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Final Exam Bio 112 tissues and ventilation
Terms in this set (63)
the study of the structure of the organism
study of the functions of an organism
Law of Hydrodynamics
least amount of drag in the water, same basic body shape. (streamline)
Surface area to volume ratio
volume increases faster than surface area, need enough surface area to serve the volume, multicellularity increase as organism increases. The bigger the organism is, it will need more cells to facilitate diffusion and transport across the body faster with the complexity of the body.
What are some adaptations that large animals have developed to overcome challenges associated with exchanging materials with environment?
lungs help with exchange due to the fact that a human needs more systems than a flatworm does so exchange oxygen over their whole body. Folded tissues in the lung help with gas exchange (circulatory and respiratory systems), extensively folded or branched internal surfaces specialized for exchange with the environment. Body systems, and the circulatory system shuttles material among all the exchange surfaces within the animals.
How can you maximize surface area?
branching, flattening, folding, having projections (microvilli), and transport systems.
If you need H2O for diffusion, but you live on land, what do you issues will you have?
If you live on land you won't be submerged and will go through the possibility of drying out (also known as desiccation), this is due to having a water tight body surface.
If you need H2O for diffusion, but you live on land, what is the solution?
still doing diffusions- now just doing that across moist internal exchange surfaces, internal exchange surfaces, with opening to the environment, and surfaces are moist.
Animals are multicellular organisms with their specialized cell grouped into tissues which make up functional sites called organs and organs make up organ systems. cells>tissues>organs>organ systems.
Cells are held together by an
four types of tissues:
epithelial, connective, muscle, nervous
simple, stratified, and pseudostratified (looks columnar)
squamous- flat and tough, cuboidal- dice shape, columnar- brick shape
Where is squamous tissue?
abrasion resistant, epidermis, lining of mouth, vagina, and anus
Where is cuboidal and columnar tissue?
non abrasion resistant, organ linings and glands
Where is pseudostratified tissue?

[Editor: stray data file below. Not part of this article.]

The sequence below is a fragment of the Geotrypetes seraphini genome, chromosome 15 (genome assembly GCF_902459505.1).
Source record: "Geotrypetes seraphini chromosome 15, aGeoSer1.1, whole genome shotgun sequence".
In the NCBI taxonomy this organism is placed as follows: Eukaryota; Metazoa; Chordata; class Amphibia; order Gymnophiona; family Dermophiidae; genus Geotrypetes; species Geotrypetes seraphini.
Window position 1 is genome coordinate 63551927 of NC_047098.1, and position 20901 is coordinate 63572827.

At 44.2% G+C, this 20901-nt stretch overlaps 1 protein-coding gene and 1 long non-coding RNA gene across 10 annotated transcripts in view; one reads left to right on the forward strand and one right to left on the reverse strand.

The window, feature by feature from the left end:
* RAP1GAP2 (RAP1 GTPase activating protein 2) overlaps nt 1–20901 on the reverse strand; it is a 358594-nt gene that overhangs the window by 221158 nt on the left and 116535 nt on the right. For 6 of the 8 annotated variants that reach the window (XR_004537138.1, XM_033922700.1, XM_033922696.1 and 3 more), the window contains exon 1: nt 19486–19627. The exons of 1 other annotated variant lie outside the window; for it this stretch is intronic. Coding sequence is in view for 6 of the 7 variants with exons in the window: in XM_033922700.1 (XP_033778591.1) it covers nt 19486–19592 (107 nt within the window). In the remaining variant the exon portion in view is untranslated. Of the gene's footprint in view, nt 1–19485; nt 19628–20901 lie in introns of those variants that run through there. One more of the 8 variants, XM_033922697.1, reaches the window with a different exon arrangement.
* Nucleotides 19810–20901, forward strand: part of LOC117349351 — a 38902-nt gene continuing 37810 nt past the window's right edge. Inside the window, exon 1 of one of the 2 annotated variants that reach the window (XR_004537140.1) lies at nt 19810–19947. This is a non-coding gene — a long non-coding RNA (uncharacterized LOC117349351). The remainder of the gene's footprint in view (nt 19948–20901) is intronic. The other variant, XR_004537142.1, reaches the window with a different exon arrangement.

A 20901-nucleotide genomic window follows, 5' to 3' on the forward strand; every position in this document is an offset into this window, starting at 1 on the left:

ciliated and produce mucous, respiratory lining
Glands are formed from
secrete onto an epithelial surface
secrete into interstitial fluid of blood.
Three kinds of connective tissue fibers
Collagenous fibers are made of collagen
Elastic fibers are long threads of elastin
Reticular fibers are made of collagen
adipose tissue (connective)
fat tissue, adipocytes
chondrocytes, make up the fibers and foundation.
white blood cells and plasma cells alone with RBC's.
voluntary, you make your body move
you can't make your heart beat so it moves on its own
digestive tract, stomach and intestines.
transmits electrical tissues, made of nerves and all their supporting structures.
transport materials throughout the body
absorb nutrients, food processing, ingestion, digestion, absorption, and defecation.
gets ride of metabolic waste (nitrogen based waste) filters your blood. It can help balance salt levels.
creating new organisms, produce gametes, eggs and sperms, facilitating fertilization. Protects developing embryo and fetus.
sensory organs, coordinates bodily activities.
body support, protection of internal organs.
support protection movement and locomotion.
regulating or conforming are how animals cope with environmental fluctuations.
use internal mechanisms to control internal change in the face of external fluctuations.
allow internal conditions to change in accordance with external fluctuation.
control mechanism that reduces the stimulus and brings back to set point.
control mechanism that amplifies the stimulus to drive the processes to completion (breast feeding)
maintaining body temp. within a tolerable range.
body temp is regulated by metabolism
body temp is determined by the temp of the surrounding environment